We get the sense that, although Rintaro’s still grieving, he’s slowly coming to terms with everything and learning to move on. We all have to eventually.

The stages of grief are well-known, consisting of denial, anger, bargaining, depression and acceptance. While the specific order will change from one person to another, the end result is the same for everyone; acceptance. Most people manage to reach that stage eventually, given enough time and new experiences.

Sometimes though, even if we accept the outcome, the negativity lingers and clouds over us, impacting many aspects of our lives, including relationships (both romantic and platonic), health and outlook on life.

This anime season I’ve been watching Steins;Gate 0. Without going into the gritty details, it’s a “pseudo-sequel” to the 2014 anime, Steins;Gate (both the original and 0 are based on visual novels). Suffice to say, there will be spoilers for the original anime and up to episode 8 of Steins;Gate 0.

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S;G 0 takes place in the timeline where Rintaro manages to save his friend Mayuri from death, but cannot save his love Kurisu. It is the timeline where Rintaro will eventually send a message to his past self at the end of episode 23, detailing how he can save Kurisu from her death. As a result, we know exactly how S;G 0 will end but the journey getting there is emotionally wrecking me every week.

Zero already starts with such a bleak premise, but it doesn’t quite hit the audience until we see Rintaro in the first episode. There is no longer a joie de vivre, no determination to change fate, there is little emotion, period. He still attends university, but has stayed away from the lab and his friends. He is grieving, dressing up in all black, and as the audience we can’t help but sympathize with his plight.

Things start to pick up when he meets two of Kurisu’s colleagues from the states. Long story short: they developed an A.I. called Amadeus, it has Kurisu’s memories from before she went to Japan and can be conversed with. Rintaro is recruited to talk to Amadeus on an ongoing basis for research, but he gets warned: it is an A.I., not the real Kurisu, who has passed on.

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Watching Rintaro talk to Amadeus, who has the voice and appearance of Kurisu, is heartbreaking. While he initially maintains his metaphorical distance with the A.I., he eventually starts to talk to Amadeus as if it really were Kurisu.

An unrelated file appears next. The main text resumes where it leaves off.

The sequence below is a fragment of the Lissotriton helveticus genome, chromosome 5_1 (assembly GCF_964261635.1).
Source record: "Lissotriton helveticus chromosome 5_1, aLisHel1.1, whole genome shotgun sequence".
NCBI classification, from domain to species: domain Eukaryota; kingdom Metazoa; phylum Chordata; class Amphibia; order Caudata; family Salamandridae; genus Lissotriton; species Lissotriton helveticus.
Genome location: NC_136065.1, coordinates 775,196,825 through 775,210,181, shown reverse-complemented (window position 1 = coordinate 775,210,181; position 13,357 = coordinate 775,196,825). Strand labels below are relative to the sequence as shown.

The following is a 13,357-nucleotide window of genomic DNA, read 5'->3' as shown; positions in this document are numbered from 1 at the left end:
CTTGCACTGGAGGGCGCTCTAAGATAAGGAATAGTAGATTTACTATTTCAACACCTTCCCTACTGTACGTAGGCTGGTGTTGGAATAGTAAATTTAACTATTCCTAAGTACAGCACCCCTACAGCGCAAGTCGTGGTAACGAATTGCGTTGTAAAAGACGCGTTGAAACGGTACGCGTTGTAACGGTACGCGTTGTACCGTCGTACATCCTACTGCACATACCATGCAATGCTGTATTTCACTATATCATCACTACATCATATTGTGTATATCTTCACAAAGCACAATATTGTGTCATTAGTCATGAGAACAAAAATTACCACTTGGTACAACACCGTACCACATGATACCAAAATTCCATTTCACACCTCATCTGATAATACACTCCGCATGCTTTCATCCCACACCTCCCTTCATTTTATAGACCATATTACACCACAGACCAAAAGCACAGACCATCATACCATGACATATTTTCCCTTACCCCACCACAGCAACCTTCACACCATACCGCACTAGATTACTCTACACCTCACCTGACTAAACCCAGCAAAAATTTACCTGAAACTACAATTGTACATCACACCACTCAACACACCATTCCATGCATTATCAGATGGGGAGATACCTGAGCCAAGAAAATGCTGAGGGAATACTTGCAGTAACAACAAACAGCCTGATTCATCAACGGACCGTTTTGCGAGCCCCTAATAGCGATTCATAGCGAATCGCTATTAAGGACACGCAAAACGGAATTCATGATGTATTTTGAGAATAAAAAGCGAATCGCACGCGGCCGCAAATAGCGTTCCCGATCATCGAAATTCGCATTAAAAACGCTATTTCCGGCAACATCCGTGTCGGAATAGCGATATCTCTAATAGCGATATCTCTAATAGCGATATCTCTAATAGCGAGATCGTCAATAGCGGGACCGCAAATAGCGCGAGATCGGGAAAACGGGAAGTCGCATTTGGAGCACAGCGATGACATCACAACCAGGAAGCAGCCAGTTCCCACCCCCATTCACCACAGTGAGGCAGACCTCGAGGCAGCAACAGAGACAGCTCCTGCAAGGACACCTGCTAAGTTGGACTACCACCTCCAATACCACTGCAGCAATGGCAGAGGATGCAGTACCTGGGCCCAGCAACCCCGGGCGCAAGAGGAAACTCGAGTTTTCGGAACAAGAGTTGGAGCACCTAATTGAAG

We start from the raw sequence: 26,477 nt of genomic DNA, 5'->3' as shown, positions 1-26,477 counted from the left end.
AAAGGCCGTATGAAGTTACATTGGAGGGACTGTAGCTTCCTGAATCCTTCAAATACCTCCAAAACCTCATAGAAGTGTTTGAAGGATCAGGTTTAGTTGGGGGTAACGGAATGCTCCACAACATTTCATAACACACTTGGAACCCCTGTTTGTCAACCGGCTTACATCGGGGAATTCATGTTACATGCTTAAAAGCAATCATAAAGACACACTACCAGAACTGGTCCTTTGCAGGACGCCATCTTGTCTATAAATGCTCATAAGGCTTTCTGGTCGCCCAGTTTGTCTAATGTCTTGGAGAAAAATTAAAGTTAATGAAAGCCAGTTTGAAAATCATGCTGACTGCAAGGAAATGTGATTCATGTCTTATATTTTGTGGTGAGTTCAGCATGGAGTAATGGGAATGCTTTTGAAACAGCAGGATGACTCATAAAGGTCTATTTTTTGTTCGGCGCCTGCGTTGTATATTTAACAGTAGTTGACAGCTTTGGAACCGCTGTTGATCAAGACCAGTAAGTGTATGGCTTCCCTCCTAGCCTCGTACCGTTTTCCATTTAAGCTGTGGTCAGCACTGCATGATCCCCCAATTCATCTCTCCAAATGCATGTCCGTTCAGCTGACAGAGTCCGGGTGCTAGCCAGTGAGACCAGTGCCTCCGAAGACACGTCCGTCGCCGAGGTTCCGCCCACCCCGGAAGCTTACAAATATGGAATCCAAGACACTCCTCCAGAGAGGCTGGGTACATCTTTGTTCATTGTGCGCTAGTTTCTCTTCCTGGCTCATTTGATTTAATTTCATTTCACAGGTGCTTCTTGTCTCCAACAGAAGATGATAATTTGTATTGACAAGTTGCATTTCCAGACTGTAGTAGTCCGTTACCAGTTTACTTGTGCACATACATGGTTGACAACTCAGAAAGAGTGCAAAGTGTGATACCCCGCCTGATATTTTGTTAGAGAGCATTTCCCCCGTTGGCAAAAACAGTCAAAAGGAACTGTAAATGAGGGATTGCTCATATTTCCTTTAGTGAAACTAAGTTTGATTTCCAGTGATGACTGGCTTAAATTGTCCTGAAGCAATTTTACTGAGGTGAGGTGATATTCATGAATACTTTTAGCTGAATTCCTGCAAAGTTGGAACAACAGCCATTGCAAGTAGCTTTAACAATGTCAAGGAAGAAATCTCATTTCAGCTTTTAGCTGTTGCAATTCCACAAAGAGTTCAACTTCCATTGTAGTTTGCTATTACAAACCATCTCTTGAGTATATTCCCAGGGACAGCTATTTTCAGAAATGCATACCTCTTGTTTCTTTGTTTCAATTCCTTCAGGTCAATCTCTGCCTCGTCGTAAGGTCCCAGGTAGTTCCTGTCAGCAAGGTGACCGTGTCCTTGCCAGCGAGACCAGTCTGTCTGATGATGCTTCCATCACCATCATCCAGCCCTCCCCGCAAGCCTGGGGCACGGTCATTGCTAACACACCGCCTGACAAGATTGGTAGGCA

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I’m sure most people in their grief have wondered: what if. What if you had more time with them? What if you could change the outcome? What if things were different? As someone still learning to accept my own circumstances in life, watching Rintaro engage with an A.I. that has memories based on his former love is heart breaking because I’d do the same, treat it like it’s the real thing. If I could go back and change things, I would, without a second thought.

However, things come to a turn in episode 8, where Rintaro moved to a world line where Kurisu is alive…but Mayuri is dead.

He knows he has to find a way back, but the instant he sees Kurisu, alive and well, he runs in for the hug. There are no tears and Kurisu is a bit shocked, but we know exactly how Rintaro feels. She’s ok. She’s alive. Relief. Joy. Happiness.

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Over the course of the episode, he slowly comes to accept that he has to go back to his own world line. As Kurisu realizes that Rintaro is from another world line, she helps him come to terms with it, eventually taking him to Mayuri’s grave, where he starts to find his joie de vivre again. While the general atmosphere around him in previous episodes felt sad and suffocating, that moment at Mayuri’s grave when he reaches toward the sun was uplifting and joyful.

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By the episode’s end, as much as he hesitates, Kurisu helps him to travel back (while giving a parting kiss). We get the sense that, although Rintaro’s still grieving, he’s slowly coming to terms with everything and learning to move on. We all have to eventually.

By the series’ end, Rintaro will send a message of hope to his past self, leading his past self to change fate and reach the good ending. Life isn’t that cut and dry. While everyone’s definition of what is “good” and “bad” varies, we each have to slowly make our way there – very few of us ever have things handed on a silver platter. I don’t know where or when the end to my current situation lies; I could give up on my hopes and aspirations and that would be the end of it, but for now I’ll keep moving on. Like Rintaro, I’m coming to terms with everything.

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Steins;Gate 0 is set for two cours, meaning it’ll run until the summer anime season ends (September), lasting for 23 episodes. The end will come and the good ending will be achieved. I’m looking forward to that.

Steins;Gate 0 is currently airing on CrunchyRoll. It is currently at episode 10 as of June 13, 2018. El Psy Kongroo.